I would not expect someone on their first day trip to New York City to go to Jackson Heights for Indian food, or check out the Tenement Museum in the Lower East Side. If you have a hot dog or a slice of pizza, and make it to the Empire State building, I would say that is good enough. So, in the 22 hours I had in London, I saw the British Museum, Trafalgar, the Rosetta Stone, and Buckingham Palace, and sat down for fish and chips.
The establishment was called “Rock and Sole Plaice,” a fairly upscale (14.50-17.50₤ per plate) cafe-style spot with outdoor seating. There were no small tables available, so I was seated with a couple. I would say the man was in his early sixties, and his wife was in her late forties. He was English, dressed in the classic English all-white way that would indicate he was about to colonize a small third-world Asian country. He was born and raised in London, and his wife, it seemed, was some sort of Eastern European that was capable of tanning. Slovenian, perhaps, or maybe Albanian? When I asked where they were both from he just said “I’m from England, and she’s from… outside of the U.K.” Real specific. He had spent the last twenty or so years largely in the UAE as an architect, so he was not necessarily a close-minded English elitist. However, he made sure he scoffed several times at the idea of my Grand Tour. I have to agree, 8 countries in 9 days is difficult, and I admit I will not get to see nearly as much as I would like. In my defense, however, most do not even attempt to travel to some countries. How can one prioritize England over Ethiopia, or Ireland over Iran? I had fish and chips, and I saw Big Ben, though all but the clock-face was covered by scaffolding. Had I remained in London longer, I undoubtedly would have seen the scaffolding come off, only to go back up again for more repairs a few years later.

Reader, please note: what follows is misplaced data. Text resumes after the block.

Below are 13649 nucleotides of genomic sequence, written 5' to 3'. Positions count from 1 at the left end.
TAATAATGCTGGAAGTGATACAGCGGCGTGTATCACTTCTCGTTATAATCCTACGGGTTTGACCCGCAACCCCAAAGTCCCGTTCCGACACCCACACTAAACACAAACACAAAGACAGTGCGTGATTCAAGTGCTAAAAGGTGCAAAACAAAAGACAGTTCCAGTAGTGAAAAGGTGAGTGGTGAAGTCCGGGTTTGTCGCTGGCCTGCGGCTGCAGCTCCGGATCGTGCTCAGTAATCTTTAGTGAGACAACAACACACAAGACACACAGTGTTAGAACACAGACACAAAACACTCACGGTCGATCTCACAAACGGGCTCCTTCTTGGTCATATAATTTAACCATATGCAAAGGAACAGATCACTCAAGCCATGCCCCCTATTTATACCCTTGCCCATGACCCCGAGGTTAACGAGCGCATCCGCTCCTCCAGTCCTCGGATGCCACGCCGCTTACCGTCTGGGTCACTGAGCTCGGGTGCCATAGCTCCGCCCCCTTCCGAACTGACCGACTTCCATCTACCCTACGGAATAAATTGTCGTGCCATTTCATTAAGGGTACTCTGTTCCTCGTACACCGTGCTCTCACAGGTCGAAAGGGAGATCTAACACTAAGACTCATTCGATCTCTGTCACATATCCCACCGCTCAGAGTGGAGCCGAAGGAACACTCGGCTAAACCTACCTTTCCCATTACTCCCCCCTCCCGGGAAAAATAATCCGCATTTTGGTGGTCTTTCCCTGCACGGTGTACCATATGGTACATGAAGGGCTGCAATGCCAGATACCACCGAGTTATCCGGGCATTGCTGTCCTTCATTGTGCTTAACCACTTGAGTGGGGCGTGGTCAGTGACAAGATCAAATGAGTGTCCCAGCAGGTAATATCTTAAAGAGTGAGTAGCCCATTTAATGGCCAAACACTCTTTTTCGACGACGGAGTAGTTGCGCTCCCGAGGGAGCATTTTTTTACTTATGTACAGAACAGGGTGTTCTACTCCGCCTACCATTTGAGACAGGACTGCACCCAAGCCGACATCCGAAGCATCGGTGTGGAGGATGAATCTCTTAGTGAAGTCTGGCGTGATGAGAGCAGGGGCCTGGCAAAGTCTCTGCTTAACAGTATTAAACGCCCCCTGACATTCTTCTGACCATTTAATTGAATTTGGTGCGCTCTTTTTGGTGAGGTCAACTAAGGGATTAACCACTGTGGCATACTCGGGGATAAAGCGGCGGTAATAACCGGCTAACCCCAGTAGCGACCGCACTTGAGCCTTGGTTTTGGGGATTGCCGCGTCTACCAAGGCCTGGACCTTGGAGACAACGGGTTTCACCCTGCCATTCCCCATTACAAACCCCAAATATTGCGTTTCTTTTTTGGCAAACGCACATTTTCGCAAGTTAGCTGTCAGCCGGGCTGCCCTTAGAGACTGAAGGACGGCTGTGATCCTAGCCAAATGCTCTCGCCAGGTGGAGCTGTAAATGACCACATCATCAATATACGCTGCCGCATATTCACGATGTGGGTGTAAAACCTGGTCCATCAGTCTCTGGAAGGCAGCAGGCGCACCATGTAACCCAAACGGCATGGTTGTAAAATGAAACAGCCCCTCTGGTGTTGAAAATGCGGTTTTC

My point is that, at this point in my life, I don’t go on vacation to stay somewhere. For me, vacation means “always vacating the place prior for somewhere new.” While it seems lovely to hang out in a town for a bit, make pretend you’re English or Dutch, or Burmese, and taste everything there is to offer sounds lovely, it seems extremely luxurious. My dream to see every country as soon as possible, even if it means for less than a day, is largely a logistical feat given the little free time and relatively little money I have. But, it’s also a reasonably hedonistic feat as well. Who else could, or would even want to, engorge themselves with eight different cultures in less than a week and a half? Relatively few, and so that is why I do it.
My dinner date called it a “typically American” way of doing things, to skip around. This is probably fair. I would imagine Europeans tend to vacation more leisurely. Do they not get an entire month off in August? However, I would imagine they tend not to have the desire that I have to see more countries. Something is to be gained from, for example, reading and being well-versed in a handful of classic pieces of literature. But would there not be a separate value in reading, perhaps, the first and last chapters of every major work? What about if one were to simply read the Sparknotes of every available novel and play? He may not be classically “well-read,” but he’d be one hell of a Jeopardy contestant.